Last but not least, this bag brings us back to my Slytherin diagnosis.

Full circle, people. Full circle.

Society6 e-Gift Card Giveaway

Want to spend less on those Harry Potter holiday gifts?

It’s okay if you’re gifting to yourself. We don’t judge here.

Then be sure to enter the below giveaway for a $20 Society6 e-Gift Card! Entries are open through 12:00a Eastern on November 20, 2017.

Best of luck! Oh, and feel free to tell all your muggle friends about the giveaway, too. We’re giving them a pass. 😉

a Rafflecopter giveaway

 

 

 

The Silver Lining Behind My Debt

October is Domestic Violence Awareness Month. In recognition, Femme Frugality is running a series on the topic every Monday. This series includes a mixture of factual pieces and personal stories.

Today’s post is contributed by Michelle Bobrow–the Chief of Cha-Ching at The Holistic Wallet where she teaches the creatively-inclined how to manage their money with ease.

As a self-proclaimed recovering personal finance addict, Michelle focuses on money psychology to integrate healthy and balanced financial habits into our lives. Through strategic planning and mindful coaching, Michelle turns numbers into a work of art as she designs holistic budgets and sustainable systems for you to pay off your past, save for your future, and enjoy the present.

You can follow Michelle on Twitter, Facebook, Pinterest and Instagram.

Please use the hashtag #DVAM2017 when sharing this article on social media.

Note: This post may contain triggers for survivors of abuse.

This woman is crazy strong to live through the abuse. Just goes to show debt isn't always evil.

Personal finance is so important to me because the factor of money is often what keeps us from pursuing truly autonomous and authentic lives. Personally, I’m no stranger to choosing financial stability over jumping into the unknown of my self-sufficiency.

But it was an abusive relationship that pushed me to make the leap. Running from my ex meant running into debt. Although this is frowned upon in personal finance circles, I can guarantee it was a safer option than staying in such a toxic relationship.

While I can certainly empathize how staying in an abusive relationship can seem like the only option at times – financial and otherwise – leaving such a relationship can be a positive move, even if you can’t immediately see the light at the end of the tunnel.

Today I write to you as a survivor of debt and domestic abuse and I would like to take this opportunity to share my story in the event that speaking my truth can help someone else.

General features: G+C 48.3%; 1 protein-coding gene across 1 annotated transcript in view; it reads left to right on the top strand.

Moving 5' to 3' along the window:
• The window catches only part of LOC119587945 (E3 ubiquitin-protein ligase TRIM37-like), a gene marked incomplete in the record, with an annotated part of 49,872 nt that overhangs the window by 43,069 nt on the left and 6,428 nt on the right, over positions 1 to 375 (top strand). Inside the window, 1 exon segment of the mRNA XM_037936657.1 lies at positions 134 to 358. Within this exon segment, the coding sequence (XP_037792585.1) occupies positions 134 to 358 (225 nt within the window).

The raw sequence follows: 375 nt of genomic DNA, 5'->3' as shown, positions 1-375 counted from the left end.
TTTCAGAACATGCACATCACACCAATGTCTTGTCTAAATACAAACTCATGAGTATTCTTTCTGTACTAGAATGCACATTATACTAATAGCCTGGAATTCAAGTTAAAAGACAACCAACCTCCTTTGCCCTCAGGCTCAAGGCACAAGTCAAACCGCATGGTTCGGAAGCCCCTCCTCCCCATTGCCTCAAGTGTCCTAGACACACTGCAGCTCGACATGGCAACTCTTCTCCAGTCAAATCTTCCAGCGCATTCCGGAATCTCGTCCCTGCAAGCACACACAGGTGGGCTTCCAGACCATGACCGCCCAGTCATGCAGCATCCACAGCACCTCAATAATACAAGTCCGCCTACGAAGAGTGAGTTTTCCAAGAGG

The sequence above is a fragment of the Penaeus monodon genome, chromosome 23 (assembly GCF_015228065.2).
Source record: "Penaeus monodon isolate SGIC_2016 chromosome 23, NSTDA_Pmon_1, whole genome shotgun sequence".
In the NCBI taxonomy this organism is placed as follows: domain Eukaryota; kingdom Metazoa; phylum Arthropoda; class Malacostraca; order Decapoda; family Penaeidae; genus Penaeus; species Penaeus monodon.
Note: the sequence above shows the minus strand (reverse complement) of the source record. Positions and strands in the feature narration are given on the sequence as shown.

Taking on Debt to Escape an Abusive Relationship

Earlier this year, I called off my engagement and moved 1,500 miles across the country to escape months of narcissistic abuse that had a devastating impact on my psychological health. I never understood quite how resilient the human spirit is until I summoned the courage to get out.

I’m still working on forgiving myself for letting that relationship go on for as long as it did, but leaving it was the greatest act of self-love and self-care I have ever committed. However, it didn’t have quite as positive of an impact on my financial health. (Well, not yet. It will pay off in the end because financial abuse is no joke either but that’s a story for another time.)

I am writing to you now with $5,566 of credit card debt and $2,813 of medical debt that I am scheduled to pay off in 18 months costing $479 in interest. With the interest-free credit options available to me, I assure you I’m getting off easy.

I’m sure there are plenty of ways I could have started this new chapter of my life more frugally – six separate households offered to take me in indefinitely and I lost count of all the hand-me-down furniture offers – but I accepted as many favors as I could stomach while also rebuilding my sense of independence and self-sufficiency.

Debt Bought My Freedom

Debt isn’t quite synonymous with freedom, but for me it most definitely is.

The debt I carry now is directly related to that traumatic period of my life. It is the cost of leaving and the cost of surviving. It is symbolic of being both a victim and a survivor. And because of that, I am proud of my debt.

See, in the months before I left, I thought I had to fake being happy until one of us died. Because there was no other way out. My life would be intolerable if I stood up to her and walked away.